Stimulation of feeding behaviour:

In stimulating feeding behaviour it is useful to make use of innate preferences of waterfowl. In general, waterfowl downies are stimulated to peck by yellow and green items, worm-shaped objects and moving objects. Objects combining two or more of these "attractive" components may be especially useful in stimulating feeding initially. It is important to remember that no one technique is guaranteed to be successful for all species or in all circumstances. Even within the same species, different techniques may be successful with different individuals or different clutches of birds. The following suggestions have been found useful.

  • Sprinkling a few crumbs onto the back of the downies may be useful as the birds will encounter these while preening and find they are edible.
  • A fingertip or the handle end of a paintbrush or similar may be dipped in water then in crumbs and this held and moved in front of the downies, encouraging them to peck at the moving object. The finger or brush may then be moved to the main feed bowl so that in pecking at it, the main food source is discovered.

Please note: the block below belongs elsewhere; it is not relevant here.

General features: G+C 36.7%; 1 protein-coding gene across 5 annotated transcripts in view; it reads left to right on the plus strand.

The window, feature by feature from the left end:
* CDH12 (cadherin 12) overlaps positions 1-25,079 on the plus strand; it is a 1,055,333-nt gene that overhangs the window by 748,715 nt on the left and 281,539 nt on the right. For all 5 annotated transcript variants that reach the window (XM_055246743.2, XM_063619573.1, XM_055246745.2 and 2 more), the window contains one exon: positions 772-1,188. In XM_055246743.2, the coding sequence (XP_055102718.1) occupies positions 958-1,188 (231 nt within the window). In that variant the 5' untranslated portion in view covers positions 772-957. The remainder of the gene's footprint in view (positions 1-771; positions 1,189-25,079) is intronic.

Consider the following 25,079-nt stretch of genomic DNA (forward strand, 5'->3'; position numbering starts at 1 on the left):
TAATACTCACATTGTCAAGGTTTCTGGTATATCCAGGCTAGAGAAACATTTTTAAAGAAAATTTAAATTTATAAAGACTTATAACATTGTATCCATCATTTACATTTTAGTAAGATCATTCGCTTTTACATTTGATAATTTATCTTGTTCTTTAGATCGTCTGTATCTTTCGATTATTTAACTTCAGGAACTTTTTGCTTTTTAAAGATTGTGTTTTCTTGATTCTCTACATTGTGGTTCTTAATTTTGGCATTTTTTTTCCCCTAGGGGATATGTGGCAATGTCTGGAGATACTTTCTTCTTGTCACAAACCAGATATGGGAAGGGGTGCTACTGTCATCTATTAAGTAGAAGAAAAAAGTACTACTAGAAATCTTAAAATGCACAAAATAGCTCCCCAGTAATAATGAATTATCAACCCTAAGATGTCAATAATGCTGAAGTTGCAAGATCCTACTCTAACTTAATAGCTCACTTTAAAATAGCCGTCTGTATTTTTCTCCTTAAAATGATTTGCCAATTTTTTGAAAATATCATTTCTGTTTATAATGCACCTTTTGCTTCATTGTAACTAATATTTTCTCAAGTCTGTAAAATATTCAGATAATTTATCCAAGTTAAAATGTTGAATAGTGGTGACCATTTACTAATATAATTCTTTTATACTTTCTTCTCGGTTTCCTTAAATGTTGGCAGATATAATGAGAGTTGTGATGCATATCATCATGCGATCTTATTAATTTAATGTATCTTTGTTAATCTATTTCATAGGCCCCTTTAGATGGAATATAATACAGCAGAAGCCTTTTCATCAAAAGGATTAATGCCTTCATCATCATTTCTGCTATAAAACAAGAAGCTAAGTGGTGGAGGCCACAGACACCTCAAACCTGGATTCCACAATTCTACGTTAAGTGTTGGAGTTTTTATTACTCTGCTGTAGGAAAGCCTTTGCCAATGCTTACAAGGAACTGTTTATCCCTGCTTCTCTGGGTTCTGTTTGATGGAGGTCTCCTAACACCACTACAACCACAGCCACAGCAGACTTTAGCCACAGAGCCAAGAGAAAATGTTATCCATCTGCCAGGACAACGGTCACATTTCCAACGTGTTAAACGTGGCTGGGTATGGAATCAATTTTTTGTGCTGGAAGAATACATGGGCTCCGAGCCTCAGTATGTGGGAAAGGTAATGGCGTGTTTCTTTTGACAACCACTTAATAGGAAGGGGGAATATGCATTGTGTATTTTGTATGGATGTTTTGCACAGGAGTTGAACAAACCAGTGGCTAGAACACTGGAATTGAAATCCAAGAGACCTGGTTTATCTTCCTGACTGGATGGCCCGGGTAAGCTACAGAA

• A few crumbs may be placed on the water so that they float and are encountered by the downies while they are drinking. These will also tend to move on the water surface, further encouraging feeding.
  • An actively-feeding juvenile, such as a mallard duckling (Anas platyrhynchos - Mallard), may be placed with the newly-hatched downies as a "tutor" companion, particularly for downies of species known to be at risk, such as scoters Melanitta spp., harlequins (Histrionicus histrionicus - Harlequin duck) and long-tailed ducks (Clangula hyemalis - Long-tailed duck).
  • Hard boiled egg, either chopped or forced through a coarse sieve (therefore in "worm" shapes) may be placed on to starter crumbs/pellets to encourage pecking.
  • Duckweed (Lemna minor) is taken readily by most species, particularly stifftails. Other green foods, finely chopped, may also be used, such as lettuce, which is very palatable. These foods may be placed on water and on top of starter crumbs/pellets.